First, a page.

(1995) Poetic justice: The literary imagination and public life. Beacon Press.Google Scholar
Oakley, B. F., Brewer, R., Bird, G., & Catmur, C.
(2016) Theory of mind is not theory of emotion: A cautionary note on the Reading the Mind in the Eyes Test. Journal of Abnormal Psychology, 125 (6), 818–823. CrossrefGoogle Scholar
Oltjenbruns, K. A.
(1991) Positive outcomes of adolescents’ experience with grief. Journal of Adolescent Research, 6 (1), 43–53. CrossrefGoogle Scholar
Paludi, M. A., & Strayer, L. A.
(1985) What’s in an author’s name? Differential evaluations of performance as a function of author’s name. Sex Roles, 12 (3–4), 353–361. CrossrefGoogle Scholar
Panero, M. E., Weisberg, D. S., Black, J., Goldstein, T. R., Barnes, J. L., Brownell, H., & Winner, E.
(2016) Does reading a single passage of literary fiction really improve theory of mind? An attempt at replication. Journal of Personality and Social Psychology, 111 (5), e46. CrossrefGoogle Scholar
Perugini, M., & Leone, L.
(2009) Implicit self-concept and moral action. Journal of Research in Personality, 43 (5), 747–754. CrossrefGoogle Scholar
Pino, M. C., & Mazza, M.
(2016) The use of “literary fiction” to promote mentalizing ability. PloS one, 11 (8), e0160254. CrossrefGoogle Scholar
Ratcliffe, M.
(2017) Grief and the unity of emotion. Midwest Studies in Philosophy, 41 (1), 157–174. CrossrefGoogle Scholar
Rowe, A. D., Bullock, P. R., Polkey, C. E., & Morris, R. G.
(2001) ‘Theory of mind’ impairments and their relationship to executive functioning following frontal lobe excisions. Brain, 124 (3), 600–616. CrossrefGoogle Scholar
Samur, D., Tops, M., & Koole, S. L.
(2018) Does a single session of reading literary fiction prime enhanced mentalising performance? Four replication experiments of Kidd and Castano (2013). Cognition and Emotion, 32 (1), 130–144. CrossrefGoogle Scholar
Schaeffer, Jean-Marie: Fictional vs. factual narration
(2013) In Hühn, Peter et al. (eds.): The living handbook of narratology. Hamburg: Hamburg University. URL = http://​www​.lhn​.uni​-hamburg​.de​/article​/fictional​-vs​-factual​-narration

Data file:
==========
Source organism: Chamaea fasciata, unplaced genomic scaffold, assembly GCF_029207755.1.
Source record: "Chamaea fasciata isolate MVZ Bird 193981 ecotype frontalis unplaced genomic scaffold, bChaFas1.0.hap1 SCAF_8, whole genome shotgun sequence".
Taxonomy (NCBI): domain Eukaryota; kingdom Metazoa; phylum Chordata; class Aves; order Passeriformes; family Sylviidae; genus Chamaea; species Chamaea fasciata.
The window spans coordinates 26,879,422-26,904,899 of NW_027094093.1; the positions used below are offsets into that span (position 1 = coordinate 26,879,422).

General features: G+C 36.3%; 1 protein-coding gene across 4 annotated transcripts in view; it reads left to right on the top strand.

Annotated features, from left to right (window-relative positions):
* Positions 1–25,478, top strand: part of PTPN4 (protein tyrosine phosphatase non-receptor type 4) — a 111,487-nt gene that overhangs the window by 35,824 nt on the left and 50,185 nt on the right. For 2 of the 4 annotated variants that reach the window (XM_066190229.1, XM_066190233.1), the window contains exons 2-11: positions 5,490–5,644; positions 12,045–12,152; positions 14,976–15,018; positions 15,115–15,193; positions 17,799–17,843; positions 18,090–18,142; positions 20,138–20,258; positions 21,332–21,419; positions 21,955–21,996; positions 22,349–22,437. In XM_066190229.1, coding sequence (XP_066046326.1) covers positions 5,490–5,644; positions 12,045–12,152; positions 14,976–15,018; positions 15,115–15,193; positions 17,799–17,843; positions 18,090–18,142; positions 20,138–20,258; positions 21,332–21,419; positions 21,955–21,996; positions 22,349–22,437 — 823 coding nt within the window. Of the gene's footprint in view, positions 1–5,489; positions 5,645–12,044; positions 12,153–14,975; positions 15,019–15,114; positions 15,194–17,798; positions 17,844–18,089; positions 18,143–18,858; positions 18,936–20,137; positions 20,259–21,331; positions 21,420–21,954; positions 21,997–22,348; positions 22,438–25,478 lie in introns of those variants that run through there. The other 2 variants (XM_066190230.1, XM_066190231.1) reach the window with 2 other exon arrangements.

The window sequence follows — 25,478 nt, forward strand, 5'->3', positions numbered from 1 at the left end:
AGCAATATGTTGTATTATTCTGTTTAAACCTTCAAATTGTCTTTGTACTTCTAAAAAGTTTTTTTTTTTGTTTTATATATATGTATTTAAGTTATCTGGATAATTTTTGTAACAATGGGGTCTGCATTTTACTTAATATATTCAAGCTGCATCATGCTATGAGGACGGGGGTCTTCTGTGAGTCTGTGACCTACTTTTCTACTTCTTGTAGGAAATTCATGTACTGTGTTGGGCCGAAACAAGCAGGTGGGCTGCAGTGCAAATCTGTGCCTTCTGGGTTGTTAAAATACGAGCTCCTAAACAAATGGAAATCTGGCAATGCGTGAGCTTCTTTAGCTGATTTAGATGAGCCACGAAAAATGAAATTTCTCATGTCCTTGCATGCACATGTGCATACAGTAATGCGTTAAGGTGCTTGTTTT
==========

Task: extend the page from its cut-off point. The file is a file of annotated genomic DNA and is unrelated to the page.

Schwab, R.
(1996) Gender differences in parental grief. Death Studies, 20 (2), 103–113. CrossrefGoogle Scholar
Singer, T., & Klimecki, O. M.
(2014) Empathy and compassion. Current Biology, 24 (18), R875–R878. CrossrefGoogle Scholar
Sirois, S., & Brisson, J.
(2014) Pupillometry. Wiley Interdisciplinary Reviews: Cognitive Science, 5 (6), 679–692. CrossrefGoogle Scholar
Stanovich, K. E., & West, R. F.
(1989) Exposure to print and orthographic processing. Reading Research Quarterly, 24 (4), 402–433. CrossrefGoogle Scholar
Summers, K.
(2013) Adult reading habits and preferences in relation to gender differences. Reference & User Services Quarterly, 52 (3), 243–249.Google Scholar
Tamir, D. I., Bricker, A. B., Dodell-Feder, D., & Mitchell, J. P.
(2016) Reading fiction and reading minds: The role of simulation in the default network. Social Cognitive and Affective Neuroscience, 11(2), 215–224. CrossrefGoogle Scholar
Telfer, E.
(1970) Friendship. Proceedings of the Aristotelian Society, 71 1, new series, 223–241. CrossrefGoogle Scholar
Topping, K. J., Samuels, J., & Paul, T.
(2008) Independent reading: The relationship of challenge, non-fiction and gender to achievement. British Educational Research Journal, 34 (4), 505–524. CrossrefGoogle Scholar
Trilling, L.
(1950) The liberal imagination. Anchor-Doubleday.Google Scholar
Tsunemi, K., Tamura, A., Ogawa, S., Isomura, T., & Masataka, N.
(2014) Intensive exposure to narrative in story books as a possibly effective treatment of social perspective-taking in schoolchildren with autism. Frontiers in Psychology, 5 , 2. CrossrefGoogle Scholar
Ugazio, G., Majdandžić, J., & Lamm, C.
(2014) Are empathy and morality linked? Insights from moral psychology, social and decision neuroscience, and philosophy. In H. L. Maibom (Ed.), Empathy in morality (pp. 155–171). Oxford University Press. CrossrefGoogle Scholar
Vermeule, B.
(2010) Why do we care about literary characters?. Johns Hopkins University Press.Google Scholar
Watkins, P.
(2000) Stand before your god: An American schoolboy in England. Vintage Books.Google Scholar
Watson, D., Clark, L. A., & Tellegen, A.
(1988) Development and validation of brief measures of positive and negative affect: The PANAS scales. Journal of Personality and Social Psychology, 54 (6), 1063–1070. CrossrefGoogle Scholar
Weinberg, D. B., & Kapelner, A.
(2018) Comparing gender discrimination and inequality in indie and traditional publishing. PloS one, 13 (4), e0195298. CrossrefGoogle Scholar
Wellman, H. M., Cross, D., & Watson, J.
(2001) Meta-analysis of theory-of-mind development: The truth about false belief. Child Development, 72 (3), 655–684. CrossrefGoogle Scholar
White, S. J., Coniston, D., Rogers, R., & Frith, U.
(2011) Developing the Frith-Happé animations: A quick and objective test of Theory of Mind for adults with autism. Autism Research, 4 (2), 149–154. CrossrefGoogle Scholar
Wimmer, L.
(2015) Das ästhetische Paradox bei der Verarbeitung von fiktionalen vs nicht-fiktionalen Texten [The aesthetic paradox when processing fictional vs non-fictional texts]. Dissertation, Heidelberg University [available at http://​www​.ub​.uni​-heidelberg​.de​/archiv​/18232].
Worden, J. W.
(2003) Grief counselling and grief therapy (3rd edition). Brunner-Routledge.Google Scholar
Znoj, H. J.
(2015) Bereavement and complicated grief across the lifespan. In J. Wright (Ed.), International encyclopedia of the social & behavioral sciences (2nd edition) (pp. 537–541). Elsevier. CrossrefGoogle Scholar